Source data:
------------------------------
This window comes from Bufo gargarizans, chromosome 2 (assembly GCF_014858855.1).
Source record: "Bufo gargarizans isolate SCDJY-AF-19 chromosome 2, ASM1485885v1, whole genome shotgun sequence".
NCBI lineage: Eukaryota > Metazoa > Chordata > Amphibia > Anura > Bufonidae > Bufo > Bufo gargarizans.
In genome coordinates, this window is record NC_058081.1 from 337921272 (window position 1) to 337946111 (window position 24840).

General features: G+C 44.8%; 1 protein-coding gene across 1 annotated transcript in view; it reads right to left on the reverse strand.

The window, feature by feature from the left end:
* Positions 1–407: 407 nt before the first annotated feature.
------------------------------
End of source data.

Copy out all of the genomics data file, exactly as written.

This window comes from Bufo gargarizans, chromosome 2 (assembly GCF_014858855.1).
Source record: "Bufo gargarizans isolate SCDJY-AF-19 chromosome 2, ASM1485885v1, whole genome shotgun sequence".
NCBI lineage: Eukaryota > Metazoa > Chordata > Amphibia > Anura > Bufonidae > Bufo > Bufo gargarizans.
In genome coordinates, this window is record NC_058081.1 from 337921272 (window position 1) to 337946111 (window position 24840).

General features: G+C 44.8%; 1 protein-coding gene across 1 annotated transcript in view; it reads right to left on the reverse strand.

The window, feature by feature from the left end:
* Positions 1–407: 407 nt before the first annotated feature.